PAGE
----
There is no doubt that Marie’s feelings are valid—hurt, anger, resentment, disappointment, fear, embarrassment. The problem however lies in Marie’s expectation—“we are having a family party, I’ve spoken to Steve many times, he shouldn’t be drinking” It is the expectation that creates her feelings.
Expectations are the things that we have the most control over, yet the thing that we want to change the least. It is way more fun to have a “you fest” …”you did this, you did that, you always do this etc”. It is much harder to look at our thoughts, our feelings, and our behaviors. We live in a world that we think is governed by the ways things should be. People should always stop at stop signs. People should wait on lines in grocery stores, airports, department stores. People should be courteous drivers. People should follow all of the rules of our society. We know however this doesn’t happen all the time. We get upset when these rules are bent, broken or destroyed. In relationships, we have the same rules. We expect our partners will follow these rules. (In the above example, Steve should not drink when Marie is having company) When partners don’t comply with OUR EXPECTATION, then we are justifiably hurt, angry etc. [pullquote align=”full” cite=”” link=”” color=”#00008b” class=”” size=””]We then then blame our partner. It is MY expectation that is the problem, not my partner’s behavior![/pullquote]
In order to change expectations we are going to invoke my favorite six letter word, “accept”. For more on acceptance (manny being manny blog. Acceptance gives us power over our thoughts, feelings, and behavior and produces the ability to let things go. If I accept the fact that people will not stop at stop signs, will cut lines, and will drive erratically, I will be less upset. Since no one decided that I was in charge to enforce these infractions (a scary thought if I was), I can just accept that people will not always act in ways that I like. They can break all the rules they want. In relationships the same concept applies. In our earlier example, If Marie accepts the fact that Steve drinks episodically, and that in spite of all of her lectures and discussions, he will drink again, she will not be as angry. (In fact if she changes her behavior, she’ll be more compassionate, and won’t take his drinking personally, but that’s another blog entirely!)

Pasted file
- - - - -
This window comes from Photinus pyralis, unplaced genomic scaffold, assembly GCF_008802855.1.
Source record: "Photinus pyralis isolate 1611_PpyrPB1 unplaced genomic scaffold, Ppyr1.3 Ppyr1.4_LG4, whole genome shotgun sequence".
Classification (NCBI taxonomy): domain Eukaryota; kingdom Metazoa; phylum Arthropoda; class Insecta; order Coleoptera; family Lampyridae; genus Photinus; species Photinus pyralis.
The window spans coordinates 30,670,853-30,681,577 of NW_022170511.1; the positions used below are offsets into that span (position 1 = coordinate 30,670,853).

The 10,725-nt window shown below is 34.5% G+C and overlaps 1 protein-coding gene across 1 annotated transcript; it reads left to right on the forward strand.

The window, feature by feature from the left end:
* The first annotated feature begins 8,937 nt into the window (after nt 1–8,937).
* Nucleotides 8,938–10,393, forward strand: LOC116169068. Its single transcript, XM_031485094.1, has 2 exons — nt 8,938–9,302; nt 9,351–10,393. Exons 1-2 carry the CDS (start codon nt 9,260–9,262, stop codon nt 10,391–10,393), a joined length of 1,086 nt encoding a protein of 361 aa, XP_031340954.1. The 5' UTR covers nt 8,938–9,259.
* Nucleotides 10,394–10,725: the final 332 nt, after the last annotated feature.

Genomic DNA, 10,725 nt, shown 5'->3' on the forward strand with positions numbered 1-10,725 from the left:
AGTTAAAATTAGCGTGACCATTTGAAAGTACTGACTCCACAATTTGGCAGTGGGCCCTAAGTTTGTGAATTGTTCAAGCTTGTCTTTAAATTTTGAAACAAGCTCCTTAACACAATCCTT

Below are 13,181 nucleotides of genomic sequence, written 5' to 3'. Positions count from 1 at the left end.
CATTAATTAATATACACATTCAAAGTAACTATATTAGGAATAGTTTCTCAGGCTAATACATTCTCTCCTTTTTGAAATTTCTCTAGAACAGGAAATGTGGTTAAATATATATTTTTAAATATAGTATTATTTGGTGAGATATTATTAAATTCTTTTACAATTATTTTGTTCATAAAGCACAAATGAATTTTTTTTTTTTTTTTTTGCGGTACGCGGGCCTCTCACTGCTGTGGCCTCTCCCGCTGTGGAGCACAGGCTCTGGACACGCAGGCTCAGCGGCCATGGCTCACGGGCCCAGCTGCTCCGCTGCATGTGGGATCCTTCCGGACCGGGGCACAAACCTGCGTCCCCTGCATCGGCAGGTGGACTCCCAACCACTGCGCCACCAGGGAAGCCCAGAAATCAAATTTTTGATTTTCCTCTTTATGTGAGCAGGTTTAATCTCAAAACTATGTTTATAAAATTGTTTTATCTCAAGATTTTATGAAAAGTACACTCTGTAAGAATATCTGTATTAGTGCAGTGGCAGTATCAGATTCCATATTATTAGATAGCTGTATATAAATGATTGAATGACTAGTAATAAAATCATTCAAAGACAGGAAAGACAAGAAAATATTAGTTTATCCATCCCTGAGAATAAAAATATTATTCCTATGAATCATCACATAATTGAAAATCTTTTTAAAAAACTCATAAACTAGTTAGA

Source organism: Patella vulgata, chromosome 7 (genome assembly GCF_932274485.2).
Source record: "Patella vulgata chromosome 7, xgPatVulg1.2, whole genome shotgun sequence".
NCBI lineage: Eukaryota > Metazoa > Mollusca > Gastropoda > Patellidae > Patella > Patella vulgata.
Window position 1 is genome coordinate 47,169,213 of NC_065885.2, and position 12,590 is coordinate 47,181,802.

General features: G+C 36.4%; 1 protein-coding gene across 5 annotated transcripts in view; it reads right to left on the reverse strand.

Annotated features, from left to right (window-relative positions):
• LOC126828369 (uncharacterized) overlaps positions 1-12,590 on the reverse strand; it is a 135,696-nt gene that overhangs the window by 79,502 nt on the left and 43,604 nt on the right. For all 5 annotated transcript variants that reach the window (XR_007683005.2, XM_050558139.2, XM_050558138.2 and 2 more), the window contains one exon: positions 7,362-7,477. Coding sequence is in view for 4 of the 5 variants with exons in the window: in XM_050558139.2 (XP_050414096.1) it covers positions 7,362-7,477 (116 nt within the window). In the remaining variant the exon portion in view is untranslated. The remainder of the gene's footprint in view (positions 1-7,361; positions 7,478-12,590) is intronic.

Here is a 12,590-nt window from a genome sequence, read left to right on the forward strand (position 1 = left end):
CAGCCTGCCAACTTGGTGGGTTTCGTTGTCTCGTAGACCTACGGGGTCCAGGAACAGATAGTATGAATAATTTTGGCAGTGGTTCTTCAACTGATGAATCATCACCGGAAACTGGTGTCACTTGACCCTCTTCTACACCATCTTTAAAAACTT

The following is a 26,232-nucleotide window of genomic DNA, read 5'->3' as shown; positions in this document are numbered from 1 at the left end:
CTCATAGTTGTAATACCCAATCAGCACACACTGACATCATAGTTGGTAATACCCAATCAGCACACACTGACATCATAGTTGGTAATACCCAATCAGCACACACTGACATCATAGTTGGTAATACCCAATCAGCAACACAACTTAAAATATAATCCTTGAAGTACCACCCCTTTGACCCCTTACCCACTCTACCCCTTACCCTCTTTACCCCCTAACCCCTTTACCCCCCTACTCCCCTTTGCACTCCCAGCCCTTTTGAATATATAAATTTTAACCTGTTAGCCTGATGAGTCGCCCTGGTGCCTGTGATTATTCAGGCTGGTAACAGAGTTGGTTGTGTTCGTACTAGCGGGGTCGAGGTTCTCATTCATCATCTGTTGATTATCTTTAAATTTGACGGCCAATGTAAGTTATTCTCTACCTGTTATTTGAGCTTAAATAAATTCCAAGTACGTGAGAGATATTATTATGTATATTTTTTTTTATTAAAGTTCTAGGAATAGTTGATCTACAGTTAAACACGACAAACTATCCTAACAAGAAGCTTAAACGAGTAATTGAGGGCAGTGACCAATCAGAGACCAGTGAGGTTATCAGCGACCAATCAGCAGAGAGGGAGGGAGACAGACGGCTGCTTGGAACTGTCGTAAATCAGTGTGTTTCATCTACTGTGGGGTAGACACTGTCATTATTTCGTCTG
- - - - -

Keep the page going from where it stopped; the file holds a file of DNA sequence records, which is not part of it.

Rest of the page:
Marie gets to choose if she wants happiness or misery. If she looks at life with high expectations and very little acceptance, she will be hurt, angry, and resentful. She will have a great deal of misery which she is causing for herself. If Marie decides to make changes and work on being happy, she can have few expectations, and lots of acceptance. She has the power to do.
Change is possible.